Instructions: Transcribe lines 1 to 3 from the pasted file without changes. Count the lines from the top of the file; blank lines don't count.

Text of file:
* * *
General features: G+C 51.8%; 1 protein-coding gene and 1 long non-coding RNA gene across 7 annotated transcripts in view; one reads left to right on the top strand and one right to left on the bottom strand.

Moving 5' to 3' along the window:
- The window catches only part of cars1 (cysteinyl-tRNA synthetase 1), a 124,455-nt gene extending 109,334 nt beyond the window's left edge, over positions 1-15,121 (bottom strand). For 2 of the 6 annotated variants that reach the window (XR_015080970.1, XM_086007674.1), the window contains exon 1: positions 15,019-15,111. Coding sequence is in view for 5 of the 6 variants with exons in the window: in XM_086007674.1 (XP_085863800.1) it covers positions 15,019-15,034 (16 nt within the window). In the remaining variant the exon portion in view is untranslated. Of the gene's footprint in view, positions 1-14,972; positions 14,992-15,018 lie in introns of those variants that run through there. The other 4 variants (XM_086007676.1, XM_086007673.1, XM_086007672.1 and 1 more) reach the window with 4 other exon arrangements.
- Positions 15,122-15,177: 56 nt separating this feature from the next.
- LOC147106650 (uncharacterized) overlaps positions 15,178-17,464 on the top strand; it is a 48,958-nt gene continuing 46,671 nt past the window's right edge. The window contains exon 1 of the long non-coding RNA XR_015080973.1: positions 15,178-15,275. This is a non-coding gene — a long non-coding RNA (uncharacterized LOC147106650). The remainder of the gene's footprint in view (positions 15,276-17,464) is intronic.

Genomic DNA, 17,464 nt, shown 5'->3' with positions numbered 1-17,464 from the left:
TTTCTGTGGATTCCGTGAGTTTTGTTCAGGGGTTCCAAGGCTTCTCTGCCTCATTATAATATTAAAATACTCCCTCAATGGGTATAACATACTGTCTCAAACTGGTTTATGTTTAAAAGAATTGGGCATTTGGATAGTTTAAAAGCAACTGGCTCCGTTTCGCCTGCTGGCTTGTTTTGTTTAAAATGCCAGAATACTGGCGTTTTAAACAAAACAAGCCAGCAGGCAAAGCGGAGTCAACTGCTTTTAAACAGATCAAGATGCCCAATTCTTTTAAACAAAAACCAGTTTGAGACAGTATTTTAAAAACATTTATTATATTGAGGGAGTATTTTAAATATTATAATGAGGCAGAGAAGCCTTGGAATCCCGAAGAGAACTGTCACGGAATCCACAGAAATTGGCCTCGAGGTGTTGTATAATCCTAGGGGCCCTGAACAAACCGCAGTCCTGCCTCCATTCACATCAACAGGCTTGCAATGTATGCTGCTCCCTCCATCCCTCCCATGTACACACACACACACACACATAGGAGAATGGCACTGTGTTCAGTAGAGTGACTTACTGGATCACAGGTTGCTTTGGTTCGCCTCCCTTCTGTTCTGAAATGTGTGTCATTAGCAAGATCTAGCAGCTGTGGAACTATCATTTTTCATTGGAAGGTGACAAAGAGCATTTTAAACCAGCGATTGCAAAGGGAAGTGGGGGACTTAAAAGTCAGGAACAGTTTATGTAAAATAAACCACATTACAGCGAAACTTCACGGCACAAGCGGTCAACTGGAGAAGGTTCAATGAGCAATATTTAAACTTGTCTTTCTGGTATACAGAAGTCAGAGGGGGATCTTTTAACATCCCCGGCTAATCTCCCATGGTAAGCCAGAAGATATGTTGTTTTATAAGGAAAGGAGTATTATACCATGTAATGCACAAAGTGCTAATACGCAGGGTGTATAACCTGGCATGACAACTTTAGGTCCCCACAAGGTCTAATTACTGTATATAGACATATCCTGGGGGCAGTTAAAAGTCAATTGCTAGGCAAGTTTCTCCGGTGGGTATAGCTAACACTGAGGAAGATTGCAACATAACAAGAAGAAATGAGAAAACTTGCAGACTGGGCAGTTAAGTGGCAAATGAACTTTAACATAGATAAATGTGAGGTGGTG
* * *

General features: G+C 51.8%; 1 protein-coding gene and 1 long non-coding RNA gene across 7 annotated transcripts in view; one reads left to right on the top strand and one right to left on the bottom strand.

Moving 5' to 3' along the window:
- The window catches only part of cars1 (cysteinyl-tRNA synthetase 1), a 124,455-nt gene extending 109,334 nt beyond the window's left edge, over positions 1-15,121 (bottom strand). For 2 of the 6 annotated variants that reach the window (XR_015080970.1, XM_086007674.1), the window contains exon 1: positions 15,019-15,111. Coding sequence is in view for 5 of the 6 variants with exons in the window: in XM_086007674.1 (XP_085863800.1) it covers positions 15,019-15,034 (16 nt within the window). In the remaining variant the exon portion in view is untranslated. Of the gene's footprint in view, positions 1-14,972; positions 14,992-15,018 lie in introns of those variants that run through there. The other 4 variants (XM_086007676.1, XM_086007673.1, XM_086007672.1 and 1 more) reach the window with 4 other exon arrangements.